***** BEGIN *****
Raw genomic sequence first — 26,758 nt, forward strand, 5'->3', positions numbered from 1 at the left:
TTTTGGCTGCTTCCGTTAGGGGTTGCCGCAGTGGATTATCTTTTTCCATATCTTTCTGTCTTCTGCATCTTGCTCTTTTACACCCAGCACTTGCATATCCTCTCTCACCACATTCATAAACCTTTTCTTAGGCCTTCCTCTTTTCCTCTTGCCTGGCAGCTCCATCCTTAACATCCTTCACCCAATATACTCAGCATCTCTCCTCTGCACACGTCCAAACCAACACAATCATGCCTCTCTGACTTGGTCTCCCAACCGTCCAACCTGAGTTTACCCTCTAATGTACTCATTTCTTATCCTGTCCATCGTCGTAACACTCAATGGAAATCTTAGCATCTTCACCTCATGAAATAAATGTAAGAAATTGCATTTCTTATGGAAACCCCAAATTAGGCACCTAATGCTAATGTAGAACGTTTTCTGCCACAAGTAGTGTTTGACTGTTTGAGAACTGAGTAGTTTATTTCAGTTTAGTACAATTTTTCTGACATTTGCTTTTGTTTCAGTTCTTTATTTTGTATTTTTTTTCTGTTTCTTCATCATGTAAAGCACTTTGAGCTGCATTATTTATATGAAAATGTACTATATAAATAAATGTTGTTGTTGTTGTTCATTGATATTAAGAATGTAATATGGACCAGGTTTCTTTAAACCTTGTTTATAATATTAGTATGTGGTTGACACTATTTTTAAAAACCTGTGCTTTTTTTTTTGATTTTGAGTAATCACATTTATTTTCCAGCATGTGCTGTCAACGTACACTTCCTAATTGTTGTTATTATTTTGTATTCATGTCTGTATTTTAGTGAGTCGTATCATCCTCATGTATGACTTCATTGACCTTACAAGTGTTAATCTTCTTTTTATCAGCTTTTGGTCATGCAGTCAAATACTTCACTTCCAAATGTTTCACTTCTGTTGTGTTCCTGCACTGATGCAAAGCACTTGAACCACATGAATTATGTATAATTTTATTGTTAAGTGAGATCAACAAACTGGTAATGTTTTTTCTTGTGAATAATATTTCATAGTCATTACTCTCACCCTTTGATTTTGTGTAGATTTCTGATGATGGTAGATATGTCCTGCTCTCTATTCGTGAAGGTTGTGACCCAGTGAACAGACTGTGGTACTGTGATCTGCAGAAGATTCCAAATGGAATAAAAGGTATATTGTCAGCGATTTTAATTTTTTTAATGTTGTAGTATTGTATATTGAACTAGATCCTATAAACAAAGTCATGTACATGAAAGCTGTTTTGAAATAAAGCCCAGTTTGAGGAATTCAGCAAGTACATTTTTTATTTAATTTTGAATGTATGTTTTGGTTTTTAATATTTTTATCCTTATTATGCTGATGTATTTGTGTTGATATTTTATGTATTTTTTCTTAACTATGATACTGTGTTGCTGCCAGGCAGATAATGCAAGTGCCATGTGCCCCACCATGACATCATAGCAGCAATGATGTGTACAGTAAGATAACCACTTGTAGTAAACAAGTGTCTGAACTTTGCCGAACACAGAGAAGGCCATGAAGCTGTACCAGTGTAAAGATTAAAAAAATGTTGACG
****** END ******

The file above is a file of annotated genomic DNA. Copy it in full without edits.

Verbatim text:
Raw genomic sequence first — 26,758 nt, forward strand, 5'->3', positions numbered from 1 at the left:
TTTTGGCTGCTTCCGTTAGGGGTTGCCGCAGTGGATTATCTTTTTCCATATCTTTCTGTCTTCTGCATCTTGCTCTTTTACACCCAGCACTTGCATATCCTCTCTCACCACATTCATAAACCTTTTCTTAGGCCTTCCTCTTTTCCTCTTGCCTGGCAGCTCCATCCTTAACATCCTTCACCCAATATACTCAGCATCTCTCCTCTGCACACGTCCAAACCAACACAATCATGCCTCTCTGACTTGGTCTCCCAACCGTCCAACCTGAGTTTACCCTCTAATGTACTCATTTCTTATCCTGTCCATCGTCGTAACACTCAATGGAAATCTTAGCATCTTCACCTCATGAAATAAATGTAAGAAATTGCATTTCTTATGGAAACCCCAAATTAGGCACCTAATGCTAATGTAGAACGTTTTCTGCCACAAGTAGTGTTTGACTGTTTGAGAACTGAGTAGTTTATTTCAGTTTAGTACAATTTTTCTGACATTTGCTTTTGTTTCAGTTCTTTATTTTGTATTTTTTTTCTGTTTCTTCATCATGTAAAGCACTTTGAGCTGCATTATTTATATGAAAATGTACTATATAAATAAATGTTGTTGTTGTTGTTCATTGATATTAAGAATGTAATATGGACCAGGTTTCTTTAAACCTTGTTTATAATATTAGTATGTGGTTGACACTATTTTTAAAAACCTGTGCTTTTTTTTTTGATTTTGAGTAATCACATTTATTTTCCAGCATGTGCTGTCAACGTACACTTCCTAATTGTTGTTATTATTTTGTATTCATGTCTGTATTTTAGTGAGTCGTATCATCCTCATGTATGACTTCATTGACCTTACAAGTGTTAATCTTCTTTTTATCAGCTTTTGGTCATGCAGTCAAATACTTCACTTCCAAATGTTTCACTTCTGTTGTGTTCCTGCACTGATGCAAAGCACTTGAACCACATGAATTATGTATAATTTTATTGTTAAGTGAGATCAACAAACTGGTAATGTTTTTTCTTGTGAATAATATTTCATAGTCATTACTCTCACCCTTTGATTTTGTGTAGATTTCTGATGATGGTAGATATGTCCTGCTCTCTATTCGTGAAGGTTGTGACCCAGTGAACAGACTGTGGTACTGTGATCTGCAGAAGATTCCAAATGGAATAAAAGGTATATTGTCAGCGATTTTAATTTTTTTAATGTTGTAGTATTGTATATTGAACTAGATCCTATAAACAAAGTCATGTACATGAAAGCTGTTTTGAAATAAAGCCCAGTTTGAGGAATTCAGCAAGTACATTTTTTATTTAATTTTGAATGTATGTTTTGGTTTTTAATATTTTTATCCTTATTATGCTGATGTATTTGTGTTGATATTTTATGTATTTTTTCTTAACTATGATACTGTGTTGCTGCCAGGCAGATAATGCAAGTGCCATGTGCCCCACCATGACATCATAGCAGCAATGATGTGTACAGTAAGATAACCACTTGTAGTAAACAAGTGTCTGAACTTTGCCGAACACAGAGAAGGCCATGAAGCTGTACCAGTGTAAAGATTAAAAAAATGTTGACG